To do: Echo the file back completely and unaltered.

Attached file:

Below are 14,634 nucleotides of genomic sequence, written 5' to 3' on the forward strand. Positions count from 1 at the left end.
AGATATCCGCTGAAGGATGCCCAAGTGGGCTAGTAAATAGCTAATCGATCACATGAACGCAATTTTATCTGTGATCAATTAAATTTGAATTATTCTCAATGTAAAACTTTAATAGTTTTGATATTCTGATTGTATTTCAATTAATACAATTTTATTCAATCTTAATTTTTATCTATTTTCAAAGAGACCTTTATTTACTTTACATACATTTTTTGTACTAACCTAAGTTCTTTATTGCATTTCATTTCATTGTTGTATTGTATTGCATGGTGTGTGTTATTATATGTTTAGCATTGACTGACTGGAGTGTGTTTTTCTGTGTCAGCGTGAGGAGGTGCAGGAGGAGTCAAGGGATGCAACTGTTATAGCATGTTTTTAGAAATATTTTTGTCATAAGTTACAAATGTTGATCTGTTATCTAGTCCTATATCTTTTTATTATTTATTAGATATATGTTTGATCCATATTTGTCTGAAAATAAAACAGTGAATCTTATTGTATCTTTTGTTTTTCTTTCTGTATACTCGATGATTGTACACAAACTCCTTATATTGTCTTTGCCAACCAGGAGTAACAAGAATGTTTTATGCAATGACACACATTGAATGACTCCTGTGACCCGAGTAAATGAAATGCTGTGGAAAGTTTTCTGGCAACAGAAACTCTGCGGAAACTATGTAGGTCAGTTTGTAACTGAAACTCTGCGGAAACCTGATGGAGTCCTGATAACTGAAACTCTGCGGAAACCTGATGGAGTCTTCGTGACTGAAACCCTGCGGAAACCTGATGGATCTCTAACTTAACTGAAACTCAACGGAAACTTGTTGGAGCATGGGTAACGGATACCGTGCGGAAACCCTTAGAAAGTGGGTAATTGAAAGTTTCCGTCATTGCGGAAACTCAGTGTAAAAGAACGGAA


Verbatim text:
Below are 14,634 nucleotides of genomic sequence, written 5' to 3' on the forward strand. Positions count from 1 at the left end.
AGATATCCGCTGAAGGATGCCCAAGTGGGCTAGTAAATAGCTAATCGATCACATGAACGCAATTTTATCTGTGATCAATTAAATTTGAATTATTCTCAATGTAAAACTTTAATAGTTTTGATATTCTGATTGTATTTCAATTAATACAATTTTATTCAATCTTAATTTTTATCTATTTTCAAAGAGACCTTTATTTACTTTACATACATTTTTTGTACTAACCTAAGTTCTTTATTGCATTTCATTTCATTGTTGTATTGTATTGCATGGTGTGTGTTATTATATGTTTAGCATTGACTGACTGGAGTGTGTTTTTCTGTGTCAGCGTGAGGAGGTGCAGGAGGAGTCAAGGGATGCAACTGTTATAGCATGTTTTTAGAAATATTTTTGTCATAAGTTACAAATGTTGATCTGTTATCTAGTCCTATATCTTTTTATTATTTATTAGATATATGTTTGATCCATATTTGTCTGAAAATAAAACAGTGAATCTTATTGTATCTTTTGTTTTTCTTTCTGTATACTCGATGATTGTACACAAACTCCTTATATTGTCTTTGCCAACCAGGAGTAACAAGAATGTTTTATGCAATGACACACATTGAATGACTCCTGTGACCCGAGTAAATGAAATGCTGTGGAAAGTTTTCTGGCAACAGAAACTCTGCGGAAACTATGTAGGTCAGTTTGTAACTGAAACTCTGCGGAAACCTGATGGAGTCCTGATAACTGAAACTCTGCGGAAACCTGATGGAGTCTTCGTGACTGAAACCCTGCGGAAACCTGATGGATCTCTAACTTAACTGAAACTCAACGGAAACTTGTTGGAGCATGGGTAACGGATACCGTGCGGAAACCCTTAGAAAGTGGGTAATTGAAAGTTTCCGTCATTGCGGAAACTCAGTGTAAAAGAACGGAA